Transportation: Getting from point A to point B is the second largest cost for everyone save the silent generation, ranging from 14 to 17 percent of average annual spending.

Millennials use up the greatest share of total income (17 percent), spending almost $8,500 a year. Generation X (15 percent) spends a little more than $10,500 a year, boomers (16 percent) consume nearly $9,800, while their parents in the silent generation (14 percent) devote $6,000.

Food: Every generation allocates about one-eighth of their spending to food. The older you get, though, the more likely you are to make food at home.

Millennials ($6,300 in food spending) and Generation X ($8,900) both spend slightly less than half of their food budget on dining outside the home. Boomers ($7,300) and the silent generation ($5,500) spend only two-out-of-every-five dollars on eating out.

Health: Unsurprisingly, health costs rise when you age, making up just 5 percent of spending for millennials, compared to 15 percent for their grandparents. Health costs comprise 9 percent of the average boomer’s budget, and 7 percent for Generation X.

This presents a huge problem for millennial savers, though. Couples retiring at 65 today will spend nearly $300,000 on out-of-pocket health care over the course of their lives, and that doesn’t include outrageously expensive long-term care. Mitigating that huge deferred burden is vitally important, but products created to help (like health savings accounts) have been under-utilized by the young and healthy.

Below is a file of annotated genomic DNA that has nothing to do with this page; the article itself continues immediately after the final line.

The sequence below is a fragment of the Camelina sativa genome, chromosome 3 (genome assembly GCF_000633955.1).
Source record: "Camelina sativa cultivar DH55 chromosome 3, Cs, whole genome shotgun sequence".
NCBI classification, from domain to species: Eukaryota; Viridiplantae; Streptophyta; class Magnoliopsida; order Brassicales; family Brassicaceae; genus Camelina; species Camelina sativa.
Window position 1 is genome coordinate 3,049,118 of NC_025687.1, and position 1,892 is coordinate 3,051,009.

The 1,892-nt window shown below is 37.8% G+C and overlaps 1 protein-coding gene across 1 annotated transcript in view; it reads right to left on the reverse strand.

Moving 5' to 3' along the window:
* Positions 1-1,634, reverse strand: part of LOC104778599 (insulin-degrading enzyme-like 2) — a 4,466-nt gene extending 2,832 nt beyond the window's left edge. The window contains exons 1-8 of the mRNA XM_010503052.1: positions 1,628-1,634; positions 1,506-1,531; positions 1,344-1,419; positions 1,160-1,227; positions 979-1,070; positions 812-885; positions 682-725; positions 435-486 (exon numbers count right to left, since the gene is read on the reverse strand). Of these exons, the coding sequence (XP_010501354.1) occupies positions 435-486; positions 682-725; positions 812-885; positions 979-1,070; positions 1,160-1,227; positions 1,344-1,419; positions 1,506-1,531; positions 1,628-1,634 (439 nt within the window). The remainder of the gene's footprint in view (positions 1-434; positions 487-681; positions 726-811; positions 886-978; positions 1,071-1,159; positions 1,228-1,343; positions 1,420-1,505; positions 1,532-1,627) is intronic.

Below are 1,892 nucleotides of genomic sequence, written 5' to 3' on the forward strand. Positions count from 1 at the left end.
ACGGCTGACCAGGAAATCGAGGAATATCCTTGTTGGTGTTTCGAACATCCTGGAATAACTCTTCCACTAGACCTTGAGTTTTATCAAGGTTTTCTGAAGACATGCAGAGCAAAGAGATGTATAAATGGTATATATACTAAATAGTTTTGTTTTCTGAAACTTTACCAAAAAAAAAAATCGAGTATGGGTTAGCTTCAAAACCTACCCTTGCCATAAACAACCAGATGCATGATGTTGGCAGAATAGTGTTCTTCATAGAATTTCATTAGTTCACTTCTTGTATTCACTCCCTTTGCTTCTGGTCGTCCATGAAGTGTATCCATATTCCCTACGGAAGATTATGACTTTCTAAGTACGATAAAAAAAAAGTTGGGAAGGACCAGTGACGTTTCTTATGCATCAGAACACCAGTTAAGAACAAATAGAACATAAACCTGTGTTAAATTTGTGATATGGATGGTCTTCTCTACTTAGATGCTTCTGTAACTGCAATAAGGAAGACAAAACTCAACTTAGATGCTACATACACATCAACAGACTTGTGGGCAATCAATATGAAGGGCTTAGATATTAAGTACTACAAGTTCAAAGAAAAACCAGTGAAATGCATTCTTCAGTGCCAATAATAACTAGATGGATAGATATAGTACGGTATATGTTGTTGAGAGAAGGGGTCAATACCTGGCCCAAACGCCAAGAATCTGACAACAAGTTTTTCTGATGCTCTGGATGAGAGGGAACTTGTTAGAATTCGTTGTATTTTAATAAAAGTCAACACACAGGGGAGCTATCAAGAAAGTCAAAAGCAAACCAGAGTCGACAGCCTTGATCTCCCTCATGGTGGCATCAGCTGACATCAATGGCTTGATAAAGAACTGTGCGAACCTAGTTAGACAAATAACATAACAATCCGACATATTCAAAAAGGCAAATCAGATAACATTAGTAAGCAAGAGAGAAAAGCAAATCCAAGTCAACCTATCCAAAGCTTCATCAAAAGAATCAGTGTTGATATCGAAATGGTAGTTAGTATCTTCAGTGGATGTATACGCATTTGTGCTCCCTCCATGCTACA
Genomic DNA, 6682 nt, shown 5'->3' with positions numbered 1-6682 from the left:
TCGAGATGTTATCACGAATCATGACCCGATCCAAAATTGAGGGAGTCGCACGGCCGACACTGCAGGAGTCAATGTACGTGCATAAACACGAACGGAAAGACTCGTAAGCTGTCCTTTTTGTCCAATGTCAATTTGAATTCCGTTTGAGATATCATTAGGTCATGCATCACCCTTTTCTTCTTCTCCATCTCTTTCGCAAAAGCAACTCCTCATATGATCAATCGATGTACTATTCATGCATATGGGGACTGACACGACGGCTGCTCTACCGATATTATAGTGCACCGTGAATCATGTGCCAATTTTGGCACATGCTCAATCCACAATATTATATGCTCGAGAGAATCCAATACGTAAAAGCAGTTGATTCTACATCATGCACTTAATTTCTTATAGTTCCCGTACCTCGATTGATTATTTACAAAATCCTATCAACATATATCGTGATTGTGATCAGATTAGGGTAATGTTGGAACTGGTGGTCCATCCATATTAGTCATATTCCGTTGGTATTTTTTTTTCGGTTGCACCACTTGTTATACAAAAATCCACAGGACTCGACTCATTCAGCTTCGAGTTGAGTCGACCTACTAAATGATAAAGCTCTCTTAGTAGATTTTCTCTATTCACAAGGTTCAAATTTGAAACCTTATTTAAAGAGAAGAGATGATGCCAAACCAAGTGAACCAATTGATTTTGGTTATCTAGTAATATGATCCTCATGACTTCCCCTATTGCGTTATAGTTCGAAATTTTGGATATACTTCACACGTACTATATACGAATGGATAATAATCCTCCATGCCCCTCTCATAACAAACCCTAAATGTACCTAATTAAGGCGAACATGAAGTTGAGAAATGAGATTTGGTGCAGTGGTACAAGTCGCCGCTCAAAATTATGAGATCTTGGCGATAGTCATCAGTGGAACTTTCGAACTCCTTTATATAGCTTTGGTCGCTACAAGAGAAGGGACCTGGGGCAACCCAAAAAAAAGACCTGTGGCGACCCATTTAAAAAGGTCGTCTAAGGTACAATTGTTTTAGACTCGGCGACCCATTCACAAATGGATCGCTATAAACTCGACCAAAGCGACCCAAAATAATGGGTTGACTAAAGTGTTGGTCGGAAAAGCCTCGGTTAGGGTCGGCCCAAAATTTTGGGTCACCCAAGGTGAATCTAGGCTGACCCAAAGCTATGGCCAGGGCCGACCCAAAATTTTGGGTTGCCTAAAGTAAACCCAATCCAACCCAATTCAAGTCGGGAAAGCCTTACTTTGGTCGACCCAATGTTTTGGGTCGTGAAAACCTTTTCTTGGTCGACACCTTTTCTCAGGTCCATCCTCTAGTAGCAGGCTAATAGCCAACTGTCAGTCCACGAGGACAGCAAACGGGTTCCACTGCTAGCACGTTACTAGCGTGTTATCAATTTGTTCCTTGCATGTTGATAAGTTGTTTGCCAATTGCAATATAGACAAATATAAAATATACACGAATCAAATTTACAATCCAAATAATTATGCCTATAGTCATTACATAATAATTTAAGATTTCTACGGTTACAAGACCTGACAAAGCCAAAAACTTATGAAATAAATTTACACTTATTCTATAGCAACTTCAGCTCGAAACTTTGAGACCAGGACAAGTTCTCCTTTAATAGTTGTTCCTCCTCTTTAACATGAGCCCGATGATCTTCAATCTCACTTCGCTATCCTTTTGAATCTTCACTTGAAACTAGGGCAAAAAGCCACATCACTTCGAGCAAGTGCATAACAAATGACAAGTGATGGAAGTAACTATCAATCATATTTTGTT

The fun stuff

Clothes and entertainment comprise a remarkably small share of your spending. Millennials and Gen-Xers only spend about one-twelfth of their annual budget on clothes and entertainment combined. It’s 8 percent and 7 percent for boomers and their parents, respectively.

You may loathe how much your spouse spends on television, games, hobbies or even the family dog, but in the grand scheme of things, it’s a relatively paltry sum.


Only about half of Americans have a retirement plan, while the average person has just $4,500 in a checking or savings account. Half of all retirees will endure a lower standard of living in retirement, according to Boston College. People are leaning ever-harder on Social Security for their retirement income.

And yet, working-age Americans do save. Millennials, Gen-Xers and boomers all earmark roughly 12 percent of their spending to Social Security payments and retirement savings. Of course, the Social Security taxes you pay simply come out of your paycheck, depriving you of much say in the matter.

But you should use that principle when it comes to saving in your 401(k) or IRA, as well as building up your emergency fund.

Contribute at least 10 percent of your pay, including any match, into a tax-preferred retirement account, and sign-up for auto-escalation so you contribute slightly more each year. Spending to ensure your retirement security will bring you greater financial independence than the biggest house on the block.